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Life with
CEREBRAL PALSY

Cerebral Palsy

Anna M.
Anna will guide you through the section about cerebral palsy:
“ It was so hard to understand what this is, because this disease is really unknown…”

There is no denying that the life of a child with cerebral palsy (CP), as well as that of his/her caregiver, is full of tough and challenging moments. However, with the proper help and support, your child can win many battles and grow stronger by the day, which will give you confidence and peace of mind in caring for your child.

Children with cerebral palsy can grow to become happy and healthy independent adults.

 

What exactly is cerebral palsy?

Cerebral palsy (CP) is not a disease. It is a neurological disorder that starts during infancy or childhood and that affects motor function, in other words, muscle control, coordination and movement.1

It is one of the most common disorders that originates at or before birth1, with a worldwide incidence of 2 to 2.5 per 1000 live births.

Although cerebral palsy (CP) is a lifelong disability, with the proper treatment and management, a child with CP can live a happy, healthy life.



References:

  1. Reddihough DS and Collins KJ. The epidemiology and causes of cerebral palsy. Aust J Physiother. 2003;49(1):7-12.

What causes cerebral palsy?


As confusing as it may sound, the truth is that the exact causes of cerebral palsy (CP) are not always known.1

Multiple causes and certain risk factors have been shown to have a link with cerebral palsy.


  • Malformations during development
  • Maternal infections during pregnancy
  • Certain genetic factors
  • Problems during labour and delivery
  • Post-natal infections or injuries

These causes may all affect normal brain development, resulting in various types and degrees of CP.1

Whatever the case may be, know that it is normal to have feelings of guilt when your child is diagnosed with CP.

However, remember that you are not responsible for your child’s diagnosis and that you are not alone, as most parents go through these emotions when first learning of their child’s diagnosis.


References:

  1. Reddihough DS and Collins KJ. The epidemiology and causes of cerebral palsy. Aust J Physiother. 2003;49(1):7-12.

There are different types of cerebral palsy


There are many different types of cerebral palsy (CP), which vary in the parts of the body that are affected, the type of impairment and the severity of mobility limitations.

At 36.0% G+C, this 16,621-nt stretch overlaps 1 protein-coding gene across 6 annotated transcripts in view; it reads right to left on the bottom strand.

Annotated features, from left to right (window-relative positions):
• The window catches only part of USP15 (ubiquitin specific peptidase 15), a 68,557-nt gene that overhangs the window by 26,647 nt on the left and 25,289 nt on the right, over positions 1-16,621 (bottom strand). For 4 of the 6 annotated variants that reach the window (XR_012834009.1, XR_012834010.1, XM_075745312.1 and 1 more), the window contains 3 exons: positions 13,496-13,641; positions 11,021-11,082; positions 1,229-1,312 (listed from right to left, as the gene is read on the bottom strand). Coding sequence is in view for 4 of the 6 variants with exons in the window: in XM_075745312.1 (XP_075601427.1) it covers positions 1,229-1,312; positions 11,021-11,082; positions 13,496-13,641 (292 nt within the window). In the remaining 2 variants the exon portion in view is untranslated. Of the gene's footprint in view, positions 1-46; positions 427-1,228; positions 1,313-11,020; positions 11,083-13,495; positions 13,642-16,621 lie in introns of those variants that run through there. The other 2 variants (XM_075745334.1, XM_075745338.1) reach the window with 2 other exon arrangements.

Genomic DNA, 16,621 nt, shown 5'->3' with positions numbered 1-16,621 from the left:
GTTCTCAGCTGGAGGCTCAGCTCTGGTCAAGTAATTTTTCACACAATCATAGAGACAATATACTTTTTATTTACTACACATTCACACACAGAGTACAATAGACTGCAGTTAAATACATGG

Quadriplegia affects all 4 limbs (arms and legs), diplegia affects 2 limbs (typically both legs) and hemiplegia, or unilateral CP affects one arm and one leg on the same side of the body.1

The severity of mobility limitations in cerebral palsy can differ greatly from one child to the next. Each child with CP is unique, with varying abilities and disabilities. Nonetheless, severity can be generally classified depending on the type of motor function impairment and the part of the body that is mostly affected. Motor symptoms of cerebral palsy can be divided depending on the location of the injury to the brain.

The following illustration shows the different syndromes associated with spastic and athetoid cerebral palsy.

Motor syndromes of cerebral palsy



 

The types of CP include:


The severity of CP mobility limitations can also be categorized into 5 different levels, according to the Gross Motor Function Classification System (GMFCS).3 Each level clearly describes the child’s current physical abilities and whether equipment or mobility aids are or will be needed in the future.

GMFCS E & R between 6th and 12th birthday: Descriptors and illustrations

GMFCS E & R between 12th and 18th birthday: Descriptors and illustrations



It is important to recognise the diversity in CP cases and to remember that every child with CP is unique, requiring personalised, tailored care.

 

References:

  1. Reddihough DS and Collins KJ. The epidemiology and causes of cerebral palsy. Aust J Physiother. 2003;49(1):7-12.
  2. Prasad AN and Prasad C. Genetic evaluation of the floppy infant. Semin Fetal Neonatal Med. 2011;(16):99-108.
  3. Palisano R et al. Development and reliability of a system to classify gross motor function in children with cerebral palsy. Dev Med Child Neurol. 1997;39(4):214-23.

What are the symptoms of cerebral palsy?


Sometimes, children with cerebral palsy (CP) are diagnosed several months following birth or even years later.

You may or may not have noticed some early signs of CP, which you will find listed below. Either way, it is always advised to seek medical advice from a healthcare professional, in case of any doubts or concerns.


Some early signs of CP may include:1,2

 


Bear in mind that not all children with CP will display all of these signs.

David will discuss cerebral palsy management, from diagnosis to adulthood.

→Check here to go to The Journey section.



References:

  1. Colver A et al. Cerebral palsy. Lancet. 2014;383:1240-49.
  2. National Institute for Health and Care Excellence. Cerebral palsy in under 25s: assessment and management. Full Guideline. NG62. 2017. Available at:https://www.nice.org.uk/guidance/ng62/evidence/full-guideline-pdf-4357166226